Vladimir Janda was a renowned neurologist and researcher from Prague. His extensive work in theories of muscle imbalance for evaluation and treatment of orthopedic and neuromuscular conditions, has awarded him the title of “Father of Rehabilitation”.
A primary concept of Janda’s approach understands functional dysfunction more than structural dysfunction. For example, structurally we are aware of knee pain due to chondromalacia patellae. But, Janda’s concept teaches us to look for muscle imbalance which resulted in chondromalacia patellae in the first place. Functional lesions cannot be identified with MRI or CT Scan, but requires detailed examination and understanding of complex interactions of the musculoskeletal system. This approach allows us to understand the cause of the pathology, rather than, focus on the pathology itself. This approach recognizes the true function of the muscle, based on the movements it creates in relation to the other structures. For example, the rotator cuff’s job is not to rotate the shoulder, but to adduct the humeral head and stabilize the glenohumeral joint.
Recognizing that joints, muscles and nervous system work together, Janda proved, with clear clinical evidence, that changes in one system will be reflected by adaptive changes elsewhere in the body. Janda asserted that many chronic musculoskeletal pain conditions result from defective motor learning, which prevents the motor system from properly reacting or adapting to different changes within body. Hence, neurological muscle imbalance can lead to chronic musculoskeletal pain.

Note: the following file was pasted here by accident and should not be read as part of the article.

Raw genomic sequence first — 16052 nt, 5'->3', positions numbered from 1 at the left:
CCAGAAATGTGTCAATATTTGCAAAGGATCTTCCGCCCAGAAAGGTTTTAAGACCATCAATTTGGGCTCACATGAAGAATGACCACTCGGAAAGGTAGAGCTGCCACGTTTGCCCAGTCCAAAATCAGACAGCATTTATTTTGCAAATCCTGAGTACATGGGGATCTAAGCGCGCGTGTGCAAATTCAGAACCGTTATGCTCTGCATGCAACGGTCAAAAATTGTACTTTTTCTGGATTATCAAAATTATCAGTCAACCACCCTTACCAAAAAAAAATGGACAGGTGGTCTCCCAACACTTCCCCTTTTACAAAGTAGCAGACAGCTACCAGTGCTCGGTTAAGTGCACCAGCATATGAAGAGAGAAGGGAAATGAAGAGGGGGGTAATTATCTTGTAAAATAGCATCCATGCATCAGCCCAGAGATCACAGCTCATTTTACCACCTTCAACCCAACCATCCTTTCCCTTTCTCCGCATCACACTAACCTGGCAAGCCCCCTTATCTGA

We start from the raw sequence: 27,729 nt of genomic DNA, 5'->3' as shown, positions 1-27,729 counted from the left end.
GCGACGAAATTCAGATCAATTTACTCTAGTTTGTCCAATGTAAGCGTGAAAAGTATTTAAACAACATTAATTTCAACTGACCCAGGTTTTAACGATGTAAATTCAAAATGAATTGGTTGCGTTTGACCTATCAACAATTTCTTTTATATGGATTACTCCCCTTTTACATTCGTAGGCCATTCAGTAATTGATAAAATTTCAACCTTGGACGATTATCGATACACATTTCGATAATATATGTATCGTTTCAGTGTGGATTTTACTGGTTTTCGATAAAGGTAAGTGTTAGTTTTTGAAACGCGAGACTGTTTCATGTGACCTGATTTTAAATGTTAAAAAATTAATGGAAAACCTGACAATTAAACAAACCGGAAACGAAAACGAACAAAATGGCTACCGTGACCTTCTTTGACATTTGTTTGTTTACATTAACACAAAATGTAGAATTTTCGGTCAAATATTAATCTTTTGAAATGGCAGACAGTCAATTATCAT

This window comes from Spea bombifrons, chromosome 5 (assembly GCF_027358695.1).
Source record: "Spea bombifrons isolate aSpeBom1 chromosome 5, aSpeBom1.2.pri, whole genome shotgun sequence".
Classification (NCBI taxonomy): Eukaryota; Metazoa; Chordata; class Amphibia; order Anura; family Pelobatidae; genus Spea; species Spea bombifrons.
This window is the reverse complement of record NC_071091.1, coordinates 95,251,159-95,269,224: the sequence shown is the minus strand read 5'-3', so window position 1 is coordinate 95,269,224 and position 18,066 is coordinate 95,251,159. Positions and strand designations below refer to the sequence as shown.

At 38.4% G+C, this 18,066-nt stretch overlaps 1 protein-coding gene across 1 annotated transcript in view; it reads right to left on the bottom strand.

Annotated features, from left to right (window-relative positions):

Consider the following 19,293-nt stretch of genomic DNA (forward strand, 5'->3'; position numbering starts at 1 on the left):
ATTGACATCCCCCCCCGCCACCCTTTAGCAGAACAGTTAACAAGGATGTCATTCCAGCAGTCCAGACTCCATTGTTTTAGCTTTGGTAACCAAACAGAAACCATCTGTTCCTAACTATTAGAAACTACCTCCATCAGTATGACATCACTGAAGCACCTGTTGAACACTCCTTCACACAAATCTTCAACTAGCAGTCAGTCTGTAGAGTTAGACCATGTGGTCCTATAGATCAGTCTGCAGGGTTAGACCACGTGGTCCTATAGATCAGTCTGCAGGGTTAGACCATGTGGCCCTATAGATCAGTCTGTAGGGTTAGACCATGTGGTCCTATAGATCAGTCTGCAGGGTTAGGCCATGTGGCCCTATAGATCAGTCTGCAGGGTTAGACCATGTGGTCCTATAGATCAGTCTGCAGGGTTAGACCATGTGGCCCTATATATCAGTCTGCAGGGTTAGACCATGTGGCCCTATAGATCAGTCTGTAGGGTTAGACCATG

He developed theories of chain reactions which focus on the cause of pain rather than just the site of pain. The three independent chains are; the articular, muscular and neurological chains.
Articular chains maintain posture and movement throughout the skeletal system.
Muscular chains which provide movement and stabilization through muscular synergists,slings and fascial chains.
Neurological chains provide movement control with protective reflexes, neurodevelopmental motor progression and sensorimotor system.
Collectively, these three chains from a "neuro-musculo-skeletal model" of functional movement. Impairment in one of the chains can create muscular pain and dysfunction.
As per Janda, postural observation always begins from pelvis regardless of the area of primary complaint because most chronic musculoskeletal pain is the first evident in postural asymmetries.
A Clinician should focus on the quality, sequencing/timing and degree of individual muscle activation during a movement, in order to evaluate the coordination of all the muscles involved in the movement.
At Physis PT and Rehab, our clinician, following principles of Janda, provide a whole body evaluation and exam, identifying functional dysfunctions and structural dysfunctions, followed by manual treatments designed to correct such impairments and regain coordinated muscle activation to abolish your pain.